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What's a Watt - Energy & Power Explained

On this week’s The Energy Show, we’re talking about energy — duh. And power. Not just because we’re short on both energy and power. But because solar and battery customers need to understand these properties so they can properly size and operate their systems. This show is a bit on the geeky side, so buckle up.

Power is the measure of the amount of work that can get done over a period of time. We measure power in units of watts in the metric system, and in units of horsepower in the English system. Even though the English use the metric system and horses are basically just recreational vehicles for rich people. Commonly we refer to the power of a car in horsepower, or the power requirements of an appliance in watts.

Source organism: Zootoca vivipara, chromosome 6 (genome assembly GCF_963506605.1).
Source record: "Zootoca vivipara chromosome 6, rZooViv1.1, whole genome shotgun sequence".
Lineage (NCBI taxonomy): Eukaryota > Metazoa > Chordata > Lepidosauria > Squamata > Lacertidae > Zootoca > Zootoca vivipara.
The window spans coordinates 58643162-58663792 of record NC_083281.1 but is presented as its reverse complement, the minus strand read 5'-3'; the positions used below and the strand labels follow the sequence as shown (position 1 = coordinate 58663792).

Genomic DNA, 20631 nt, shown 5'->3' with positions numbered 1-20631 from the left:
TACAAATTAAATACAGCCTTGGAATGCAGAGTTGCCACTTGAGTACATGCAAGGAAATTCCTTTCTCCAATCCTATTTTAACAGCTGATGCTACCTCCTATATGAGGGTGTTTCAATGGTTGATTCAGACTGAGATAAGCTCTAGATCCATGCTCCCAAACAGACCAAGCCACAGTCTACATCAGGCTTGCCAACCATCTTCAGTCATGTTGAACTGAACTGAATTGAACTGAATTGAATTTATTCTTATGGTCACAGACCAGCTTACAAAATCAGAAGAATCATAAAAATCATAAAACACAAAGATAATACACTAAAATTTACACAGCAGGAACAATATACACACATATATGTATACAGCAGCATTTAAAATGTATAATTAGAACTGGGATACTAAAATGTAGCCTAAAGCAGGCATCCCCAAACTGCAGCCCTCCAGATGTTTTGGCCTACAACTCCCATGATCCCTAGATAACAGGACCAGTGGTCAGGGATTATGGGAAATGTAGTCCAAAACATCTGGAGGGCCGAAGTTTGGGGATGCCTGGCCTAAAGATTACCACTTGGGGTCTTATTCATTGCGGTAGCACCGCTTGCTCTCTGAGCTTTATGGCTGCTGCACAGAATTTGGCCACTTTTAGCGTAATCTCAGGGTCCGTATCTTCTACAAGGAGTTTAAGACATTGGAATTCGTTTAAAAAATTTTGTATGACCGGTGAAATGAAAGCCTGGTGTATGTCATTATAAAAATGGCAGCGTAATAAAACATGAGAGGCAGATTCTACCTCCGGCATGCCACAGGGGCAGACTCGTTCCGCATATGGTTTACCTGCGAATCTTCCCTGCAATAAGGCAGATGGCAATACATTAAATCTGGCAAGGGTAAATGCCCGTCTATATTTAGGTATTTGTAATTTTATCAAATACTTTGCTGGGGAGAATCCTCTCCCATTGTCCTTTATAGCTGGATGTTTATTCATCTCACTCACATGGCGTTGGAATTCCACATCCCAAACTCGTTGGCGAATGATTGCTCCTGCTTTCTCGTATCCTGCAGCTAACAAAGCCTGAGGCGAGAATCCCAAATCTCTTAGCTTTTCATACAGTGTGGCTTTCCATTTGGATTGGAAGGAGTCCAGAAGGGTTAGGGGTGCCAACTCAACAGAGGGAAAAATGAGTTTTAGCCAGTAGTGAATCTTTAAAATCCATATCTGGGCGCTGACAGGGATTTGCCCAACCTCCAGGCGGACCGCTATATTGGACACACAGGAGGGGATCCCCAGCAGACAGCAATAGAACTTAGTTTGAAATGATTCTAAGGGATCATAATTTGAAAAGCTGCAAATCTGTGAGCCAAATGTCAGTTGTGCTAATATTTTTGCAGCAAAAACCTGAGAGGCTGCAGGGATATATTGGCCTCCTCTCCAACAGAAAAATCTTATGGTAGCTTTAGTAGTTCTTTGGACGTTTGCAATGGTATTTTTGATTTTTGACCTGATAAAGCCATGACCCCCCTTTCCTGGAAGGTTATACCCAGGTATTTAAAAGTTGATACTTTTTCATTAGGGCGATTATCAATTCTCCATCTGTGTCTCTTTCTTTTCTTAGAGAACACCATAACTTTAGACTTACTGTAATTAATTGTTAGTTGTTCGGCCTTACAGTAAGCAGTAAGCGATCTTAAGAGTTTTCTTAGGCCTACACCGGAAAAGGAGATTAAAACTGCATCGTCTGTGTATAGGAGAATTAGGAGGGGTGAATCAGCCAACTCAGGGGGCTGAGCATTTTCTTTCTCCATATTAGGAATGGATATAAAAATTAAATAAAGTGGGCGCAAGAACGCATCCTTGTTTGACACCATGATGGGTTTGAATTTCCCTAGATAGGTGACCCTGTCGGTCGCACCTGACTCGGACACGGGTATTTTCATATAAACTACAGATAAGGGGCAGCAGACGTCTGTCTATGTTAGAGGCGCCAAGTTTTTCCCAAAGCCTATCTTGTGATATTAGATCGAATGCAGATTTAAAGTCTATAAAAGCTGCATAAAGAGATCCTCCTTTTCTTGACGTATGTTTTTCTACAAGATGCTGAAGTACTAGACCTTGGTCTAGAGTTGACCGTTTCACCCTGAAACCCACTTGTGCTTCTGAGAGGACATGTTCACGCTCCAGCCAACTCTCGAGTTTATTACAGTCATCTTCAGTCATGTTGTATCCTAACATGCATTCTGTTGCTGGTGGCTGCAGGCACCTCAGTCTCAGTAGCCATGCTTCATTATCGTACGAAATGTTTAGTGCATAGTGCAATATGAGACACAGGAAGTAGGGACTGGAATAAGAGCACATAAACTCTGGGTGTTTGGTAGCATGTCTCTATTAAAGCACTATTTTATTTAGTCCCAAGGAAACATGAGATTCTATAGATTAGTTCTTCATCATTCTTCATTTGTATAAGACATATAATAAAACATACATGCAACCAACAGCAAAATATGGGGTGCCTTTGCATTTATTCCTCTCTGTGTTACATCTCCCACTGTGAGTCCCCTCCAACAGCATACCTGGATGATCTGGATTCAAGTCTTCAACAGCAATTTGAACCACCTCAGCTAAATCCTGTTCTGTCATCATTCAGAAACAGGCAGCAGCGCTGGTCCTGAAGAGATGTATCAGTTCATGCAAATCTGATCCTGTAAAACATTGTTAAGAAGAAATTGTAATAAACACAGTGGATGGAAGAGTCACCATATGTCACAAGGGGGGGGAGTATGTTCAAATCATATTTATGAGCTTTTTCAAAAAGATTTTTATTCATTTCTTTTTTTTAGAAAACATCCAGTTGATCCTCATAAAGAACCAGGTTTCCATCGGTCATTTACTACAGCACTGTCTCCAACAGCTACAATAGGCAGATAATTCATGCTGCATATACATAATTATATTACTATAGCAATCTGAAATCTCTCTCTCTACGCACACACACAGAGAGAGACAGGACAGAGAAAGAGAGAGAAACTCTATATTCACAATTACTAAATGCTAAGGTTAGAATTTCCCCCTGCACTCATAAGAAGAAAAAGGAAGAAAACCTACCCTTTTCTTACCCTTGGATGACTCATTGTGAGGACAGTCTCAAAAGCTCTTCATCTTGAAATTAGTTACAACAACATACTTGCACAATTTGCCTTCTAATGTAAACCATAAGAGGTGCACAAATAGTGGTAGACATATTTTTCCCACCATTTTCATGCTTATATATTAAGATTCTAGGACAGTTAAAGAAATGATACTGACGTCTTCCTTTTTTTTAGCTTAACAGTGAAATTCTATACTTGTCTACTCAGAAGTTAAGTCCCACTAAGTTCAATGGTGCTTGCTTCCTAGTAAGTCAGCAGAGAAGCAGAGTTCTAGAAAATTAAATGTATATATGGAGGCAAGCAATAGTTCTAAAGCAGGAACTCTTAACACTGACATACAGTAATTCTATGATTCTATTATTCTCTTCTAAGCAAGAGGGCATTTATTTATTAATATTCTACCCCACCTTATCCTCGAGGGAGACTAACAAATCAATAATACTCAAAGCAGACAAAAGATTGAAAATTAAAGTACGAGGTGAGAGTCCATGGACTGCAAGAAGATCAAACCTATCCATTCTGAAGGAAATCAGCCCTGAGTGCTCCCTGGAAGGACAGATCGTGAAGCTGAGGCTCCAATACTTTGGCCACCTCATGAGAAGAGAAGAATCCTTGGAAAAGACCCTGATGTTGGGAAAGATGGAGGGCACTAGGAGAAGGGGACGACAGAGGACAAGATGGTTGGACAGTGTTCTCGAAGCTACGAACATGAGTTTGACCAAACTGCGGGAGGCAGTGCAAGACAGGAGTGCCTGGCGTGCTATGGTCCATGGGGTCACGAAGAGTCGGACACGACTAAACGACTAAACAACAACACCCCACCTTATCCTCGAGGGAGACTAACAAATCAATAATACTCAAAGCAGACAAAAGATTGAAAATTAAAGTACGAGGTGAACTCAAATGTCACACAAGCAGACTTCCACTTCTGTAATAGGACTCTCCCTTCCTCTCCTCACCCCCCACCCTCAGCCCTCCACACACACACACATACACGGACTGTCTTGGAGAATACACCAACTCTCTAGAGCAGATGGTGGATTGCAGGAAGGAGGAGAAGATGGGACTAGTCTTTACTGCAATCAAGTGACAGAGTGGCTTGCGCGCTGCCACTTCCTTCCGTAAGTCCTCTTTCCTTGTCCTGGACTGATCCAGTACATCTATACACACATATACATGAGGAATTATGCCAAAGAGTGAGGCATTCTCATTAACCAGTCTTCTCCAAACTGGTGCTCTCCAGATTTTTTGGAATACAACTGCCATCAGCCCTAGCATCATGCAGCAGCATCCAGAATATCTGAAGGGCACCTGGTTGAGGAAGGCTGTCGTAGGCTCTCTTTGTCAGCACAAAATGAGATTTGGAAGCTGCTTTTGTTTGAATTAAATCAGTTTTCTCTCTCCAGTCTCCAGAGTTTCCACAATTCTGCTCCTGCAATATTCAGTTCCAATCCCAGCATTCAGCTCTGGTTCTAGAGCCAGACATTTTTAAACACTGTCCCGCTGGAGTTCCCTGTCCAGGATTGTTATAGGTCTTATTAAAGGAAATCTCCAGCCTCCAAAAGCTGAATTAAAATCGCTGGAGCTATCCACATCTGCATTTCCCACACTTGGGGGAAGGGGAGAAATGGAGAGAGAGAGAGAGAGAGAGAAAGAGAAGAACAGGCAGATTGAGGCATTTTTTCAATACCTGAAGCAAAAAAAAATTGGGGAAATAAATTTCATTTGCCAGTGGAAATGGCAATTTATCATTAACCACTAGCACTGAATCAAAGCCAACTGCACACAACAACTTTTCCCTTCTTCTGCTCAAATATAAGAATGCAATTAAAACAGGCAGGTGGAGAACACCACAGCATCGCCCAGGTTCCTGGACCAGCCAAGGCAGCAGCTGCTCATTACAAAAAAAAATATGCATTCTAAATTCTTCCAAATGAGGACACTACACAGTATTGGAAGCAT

Energy is the measurement of work, or force over distance, or an amount of heat. Not a watt, but instead a watt hour or kilowatt hour (kwh). Your utility bills you for electrical energy in terms of kilowatt hours, and for natural gas thermal energy in terms of Therms (geeky rhyme). A Therm is 100,000 BTUs, which stand for British Thermal Units — which is a measure of energy in the English system — which only the Americans still use (my high school English teacher would have referred to this sentence as a which hunt).

In the solar world, we measure the power output of a solar panel in watts (360 watts per solar panel under ideal conditions), or the total size of a 20 panel system as 7,200 watts. Home battery storage systems are measured in terms of kwh (most commonly a 10 kwh or 13.5 kwh battery), and commercial systems are measured in terms of mwh (megawatt hours).

Feel free to download this week’s Energy Show for more information about the energy and power terms we use in the solar and storage industry to measure size and performance of solar and battery storage systems.


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